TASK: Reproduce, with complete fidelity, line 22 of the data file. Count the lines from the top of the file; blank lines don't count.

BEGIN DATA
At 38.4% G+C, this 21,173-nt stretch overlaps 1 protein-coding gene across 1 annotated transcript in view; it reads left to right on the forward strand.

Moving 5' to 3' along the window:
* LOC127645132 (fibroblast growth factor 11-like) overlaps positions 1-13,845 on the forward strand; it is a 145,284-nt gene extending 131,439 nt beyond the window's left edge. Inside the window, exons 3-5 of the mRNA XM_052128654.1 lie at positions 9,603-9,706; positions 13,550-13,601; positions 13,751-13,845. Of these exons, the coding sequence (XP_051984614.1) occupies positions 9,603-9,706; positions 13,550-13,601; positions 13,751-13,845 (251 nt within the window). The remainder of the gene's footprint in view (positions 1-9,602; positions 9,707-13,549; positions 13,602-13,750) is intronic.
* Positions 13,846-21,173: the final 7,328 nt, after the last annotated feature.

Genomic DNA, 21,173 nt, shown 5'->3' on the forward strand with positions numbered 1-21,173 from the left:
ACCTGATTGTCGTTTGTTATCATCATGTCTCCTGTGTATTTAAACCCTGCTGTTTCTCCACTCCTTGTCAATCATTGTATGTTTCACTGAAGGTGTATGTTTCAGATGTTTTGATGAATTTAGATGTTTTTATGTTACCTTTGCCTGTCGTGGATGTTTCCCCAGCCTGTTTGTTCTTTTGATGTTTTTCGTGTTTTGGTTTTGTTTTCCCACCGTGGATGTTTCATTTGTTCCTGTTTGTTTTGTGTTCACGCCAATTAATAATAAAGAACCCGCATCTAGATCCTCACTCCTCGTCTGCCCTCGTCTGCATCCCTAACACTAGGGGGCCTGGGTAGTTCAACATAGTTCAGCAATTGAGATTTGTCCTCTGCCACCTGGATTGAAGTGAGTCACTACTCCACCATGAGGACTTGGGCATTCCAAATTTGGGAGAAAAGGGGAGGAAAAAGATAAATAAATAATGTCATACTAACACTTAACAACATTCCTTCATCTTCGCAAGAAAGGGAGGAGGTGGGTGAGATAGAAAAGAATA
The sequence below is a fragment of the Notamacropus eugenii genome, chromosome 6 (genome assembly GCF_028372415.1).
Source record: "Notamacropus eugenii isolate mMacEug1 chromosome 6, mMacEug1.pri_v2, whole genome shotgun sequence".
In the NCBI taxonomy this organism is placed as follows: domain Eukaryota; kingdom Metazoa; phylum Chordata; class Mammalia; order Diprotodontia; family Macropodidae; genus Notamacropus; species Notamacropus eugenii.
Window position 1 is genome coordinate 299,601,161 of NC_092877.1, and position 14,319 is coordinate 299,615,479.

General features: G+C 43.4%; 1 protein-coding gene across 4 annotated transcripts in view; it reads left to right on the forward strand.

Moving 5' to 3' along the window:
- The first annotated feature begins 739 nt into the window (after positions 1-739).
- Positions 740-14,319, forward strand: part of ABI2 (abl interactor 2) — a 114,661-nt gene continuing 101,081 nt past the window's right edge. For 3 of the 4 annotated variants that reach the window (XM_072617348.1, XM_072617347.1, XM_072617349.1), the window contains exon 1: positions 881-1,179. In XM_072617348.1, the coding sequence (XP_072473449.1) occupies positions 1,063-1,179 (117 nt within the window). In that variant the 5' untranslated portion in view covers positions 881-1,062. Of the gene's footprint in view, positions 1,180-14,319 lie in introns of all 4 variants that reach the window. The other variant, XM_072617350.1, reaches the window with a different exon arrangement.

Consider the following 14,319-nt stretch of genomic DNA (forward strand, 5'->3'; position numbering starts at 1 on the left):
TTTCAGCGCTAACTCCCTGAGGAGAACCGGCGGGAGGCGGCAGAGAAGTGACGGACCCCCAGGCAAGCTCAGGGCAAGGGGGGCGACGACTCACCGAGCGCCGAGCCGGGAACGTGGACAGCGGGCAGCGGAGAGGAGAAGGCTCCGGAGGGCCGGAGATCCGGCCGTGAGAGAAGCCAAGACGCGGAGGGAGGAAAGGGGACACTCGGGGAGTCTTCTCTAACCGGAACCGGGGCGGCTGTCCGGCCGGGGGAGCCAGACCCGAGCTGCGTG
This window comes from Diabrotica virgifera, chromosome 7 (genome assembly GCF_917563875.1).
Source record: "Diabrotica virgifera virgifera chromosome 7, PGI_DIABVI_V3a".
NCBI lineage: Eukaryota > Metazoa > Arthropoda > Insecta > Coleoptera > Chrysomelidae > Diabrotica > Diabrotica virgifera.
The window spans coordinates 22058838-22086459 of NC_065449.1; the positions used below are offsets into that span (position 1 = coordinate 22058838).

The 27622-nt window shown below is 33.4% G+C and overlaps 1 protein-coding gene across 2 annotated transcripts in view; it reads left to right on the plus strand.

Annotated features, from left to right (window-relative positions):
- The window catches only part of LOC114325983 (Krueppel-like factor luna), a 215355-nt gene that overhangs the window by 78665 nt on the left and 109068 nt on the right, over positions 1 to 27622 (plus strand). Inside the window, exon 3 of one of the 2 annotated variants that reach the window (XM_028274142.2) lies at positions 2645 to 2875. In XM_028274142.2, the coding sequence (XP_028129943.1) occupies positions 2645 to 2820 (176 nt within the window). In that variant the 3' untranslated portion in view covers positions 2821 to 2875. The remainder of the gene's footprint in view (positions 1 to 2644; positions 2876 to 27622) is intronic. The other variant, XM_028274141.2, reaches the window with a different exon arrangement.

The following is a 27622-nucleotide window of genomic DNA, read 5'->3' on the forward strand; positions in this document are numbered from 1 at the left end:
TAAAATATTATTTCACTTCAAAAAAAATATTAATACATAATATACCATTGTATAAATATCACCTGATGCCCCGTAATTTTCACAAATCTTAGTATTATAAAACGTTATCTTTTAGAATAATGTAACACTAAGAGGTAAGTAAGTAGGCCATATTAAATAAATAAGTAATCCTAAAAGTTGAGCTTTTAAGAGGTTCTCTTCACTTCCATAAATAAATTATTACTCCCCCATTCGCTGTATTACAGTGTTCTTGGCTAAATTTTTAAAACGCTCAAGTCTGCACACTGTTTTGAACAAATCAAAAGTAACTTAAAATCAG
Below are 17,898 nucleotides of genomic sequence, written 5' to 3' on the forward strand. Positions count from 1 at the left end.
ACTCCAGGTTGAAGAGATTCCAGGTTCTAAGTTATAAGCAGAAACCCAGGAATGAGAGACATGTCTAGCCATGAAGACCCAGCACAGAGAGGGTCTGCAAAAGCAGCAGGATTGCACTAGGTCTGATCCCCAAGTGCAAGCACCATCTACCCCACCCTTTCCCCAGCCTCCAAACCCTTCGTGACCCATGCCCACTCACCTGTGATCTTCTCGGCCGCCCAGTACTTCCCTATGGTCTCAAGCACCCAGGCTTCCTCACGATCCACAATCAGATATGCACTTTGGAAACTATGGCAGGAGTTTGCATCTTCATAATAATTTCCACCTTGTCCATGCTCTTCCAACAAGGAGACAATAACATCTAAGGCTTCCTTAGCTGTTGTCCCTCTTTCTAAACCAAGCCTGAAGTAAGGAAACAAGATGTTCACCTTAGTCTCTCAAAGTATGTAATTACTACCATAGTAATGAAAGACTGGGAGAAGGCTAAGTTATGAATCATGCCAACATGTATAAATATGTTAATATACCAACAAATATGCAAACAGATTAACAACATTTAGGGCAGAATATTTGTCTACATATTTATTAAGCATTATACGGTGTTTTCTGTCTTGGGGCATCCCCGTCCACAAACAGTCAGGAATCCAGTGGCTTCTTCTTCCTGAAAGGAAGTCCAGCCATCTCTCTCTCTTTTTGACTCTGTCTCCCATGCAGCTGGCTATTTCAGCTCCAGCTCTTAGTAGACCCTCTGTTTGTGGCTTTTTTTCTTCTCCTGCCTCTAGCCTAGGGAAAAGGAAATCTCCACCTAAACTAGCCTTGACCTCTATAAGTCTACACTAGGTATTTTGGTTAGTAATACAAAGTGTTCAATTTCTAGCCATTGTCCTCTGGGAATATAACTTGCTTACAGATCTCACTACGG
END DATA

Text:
Annotated features, from left to right (window-relative positions):